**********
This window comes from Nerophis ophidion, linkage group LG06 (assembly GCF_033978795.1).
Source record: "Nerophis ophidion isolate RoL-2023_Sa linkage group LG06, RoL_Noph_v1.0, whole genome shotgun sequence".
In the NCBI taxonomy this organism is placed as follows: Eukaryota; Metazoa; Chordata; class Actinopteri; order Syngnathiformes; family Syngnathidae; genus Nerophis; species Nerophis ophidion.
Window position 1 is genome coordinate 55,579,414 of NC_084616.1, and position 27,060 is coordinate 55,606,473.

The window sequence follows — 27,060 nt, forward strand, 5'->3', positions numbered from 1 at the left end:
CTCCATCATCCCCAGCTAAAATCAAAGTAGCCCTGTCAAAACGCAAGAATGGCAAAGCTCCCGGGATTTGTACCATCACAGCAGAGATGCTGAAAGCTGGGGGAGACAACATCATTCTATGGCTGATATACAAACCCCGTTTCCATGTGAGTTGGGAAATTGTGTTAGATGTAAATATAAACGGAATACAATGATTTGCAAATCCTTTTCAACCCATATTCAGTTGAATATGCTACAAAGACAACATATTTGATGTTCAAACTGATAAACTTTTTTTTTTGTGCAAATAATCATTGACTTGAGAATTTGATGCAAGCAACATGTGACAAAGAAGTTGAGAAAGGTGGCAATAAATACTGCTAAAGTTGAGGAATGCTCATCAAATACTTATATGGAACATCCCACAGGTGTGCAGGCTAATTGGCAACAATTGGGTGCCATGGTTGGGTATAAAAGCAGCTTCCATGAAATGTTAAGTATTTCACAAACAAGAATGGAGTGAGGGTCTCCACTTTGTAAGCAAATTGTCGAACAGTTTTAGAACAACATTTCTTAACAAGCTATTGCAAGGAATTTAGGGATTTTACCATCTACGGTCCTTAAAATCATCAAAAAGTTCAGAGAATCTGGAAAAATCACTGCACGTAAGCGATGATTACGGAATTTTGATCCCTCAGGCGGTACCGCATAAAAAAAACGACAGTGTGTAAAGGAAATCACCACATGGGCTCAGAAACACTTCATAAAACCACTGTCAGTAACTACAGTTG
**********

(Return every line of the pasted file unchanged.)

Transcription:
This window comes from Nerophis ophidion, linkage group LG06 (assembly GCF_033978795.1).
Source record: "Nerophis ophidion isolate RoL-2023_Sa linkage group LG06, RoL_Noph_v1.0, whole genome shotgun sequence".
In the NCBI taxonomy this organism is placed as follows: Eukaryota; Metazoa; Chordata; class Actinopteri; order Syngnathiformes; family Syngnathidae; genus Nerophis; species Nerophis ophidion.
Window position 1 is genome coordinate 55,579,414 of NC_084616.1, and position 27,060 is coordinate 55,606,473.

The window sequence follows — 27,060 nt, forward strand, 5'->3', positions numbered from 1 at the left end:
CTCCATCATCCCCAGCTAAAATCAAAGTAGCCCTGTCAAAACGCAAGAATGGCAAAGCTCCCGGGATTTGTACCATCACAGCAGAGATGCTGAAAGCTGGGGGAGACAACATCATTCTATGGCTGATATACAAACCCCGTTTCCATGTGAGTTGGGAAATTGTGTTAGATGTAAATATAAACGGAATACAATGATTTGCAAATCCTTTTCAACCCATATTCAGTTGAATATGCTACAAAGACAACATATTTGATGTTCAAACTGATAAACTTTTTTTTTTGTGCAAATAATCATTGACTTGAGAATTTGATGCAAGCAACATGTGACAAAGAAGTTGAGAAAGGTGGCAATAAATACTGCTAAAGTTGAGGAATGCTCATCAAATACTTATATGGAACATCCCACAGGTGTGCAGGCTAATTGGCAACAATTGGGTGCCATGGTTGGGTATAAAAGCAGCTTCCATGAAATGTTAAGTATTTCACAAACAAGAATGGAGTGAGGGTCTCCACTTTGTAAGCAAATTGTCGAACAGTTTTAGAACAACATTTCTTAACAAGCTATTGCAAGGAATTTAGGGATTTTACCATCTACGGTCCTTAAAATCATCAAAAAGTTCAGAGAATCTGGAAAAATCACTGCACGTAAGCGATGATTACGGAATTTTGATCCCTCAGGCGGTACCGCATAAAAAAAACGACAGTGTGTAAAGGAAATCACCACATGGGCTCAGAAACACTTCATAAAACCACTGTCAGTAACTACAGTTG